What organization or individual sincerely interested in choice would be against the simple provision of information to a patient about to undergo a serious medical procedure?

None would. But the CRR are not interested in “choice.” They are interested in women continuing to have abortions. They are, as the title of the article accurately describes, a pro-abortion group. If all women in America decided spontaneously tomorrow to stop having abortions forever, do you think the CRR or Planned Parenthood would smilingly accept this? Oh, no. There would be weeping and gnashing of teeth.

Choice has nothing to do with it.

We pro-lifers are pro-choice as well. We believe you should have a choice to participate — or not — in sex, which, in case you weren’t aware, more and more scientists believe leads directly to babies in many cases.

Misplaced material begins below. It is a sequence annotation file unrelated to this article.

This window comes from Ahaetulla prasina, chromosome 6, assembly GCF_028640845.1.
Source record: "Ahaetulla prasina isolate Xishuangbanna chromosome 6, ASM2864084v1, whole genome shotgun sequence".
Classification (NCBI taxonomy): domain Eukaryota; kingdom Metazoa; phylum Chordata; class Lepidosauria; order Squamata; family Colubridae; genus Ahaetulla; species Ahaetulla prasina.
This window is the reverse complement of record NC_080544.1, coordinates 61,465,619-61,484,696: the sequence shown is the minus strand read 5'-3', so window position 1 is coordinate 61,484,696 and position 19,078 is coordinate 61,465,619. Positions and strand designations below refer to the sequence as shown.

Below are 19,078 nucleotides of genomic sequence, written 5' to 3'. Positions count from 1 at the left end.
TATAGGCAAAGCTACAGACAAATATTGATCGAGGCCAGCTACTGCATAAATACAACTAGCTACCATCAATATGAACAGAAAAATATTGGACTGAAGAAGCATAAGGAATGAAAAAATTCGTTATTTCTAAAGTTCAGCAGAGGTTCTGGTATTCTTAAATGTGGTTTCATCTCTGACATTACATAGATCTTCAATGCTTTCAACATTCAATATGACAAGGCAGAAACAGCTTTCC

Once fertilization occurs, a separate human being is present, and the time for choice is over. It’s no longer “my body, my choice.” It’s a child, and the law should protect it.

The Sonogram Law is an attempt to do just that: advocate for the child who, in an abortion clinic, has no one on its side.

Here’s hoping CRR is unsuccessful in their attempt to deal a serious blow to the rights of the unborn in Texas.

Texas Defunds Planned Parenthood

On Monday, June 27, Texas became the largest state to defund Planned Parenthood. The legislature passed an omnibus health bill that, among other things, will stop the flow of state money to the nation’s largest abortion provider. Lucy Nashed, spokeswoman for Gov. Rick Perry, said, “The governor continues to champion the protection of unborn life in Texas.”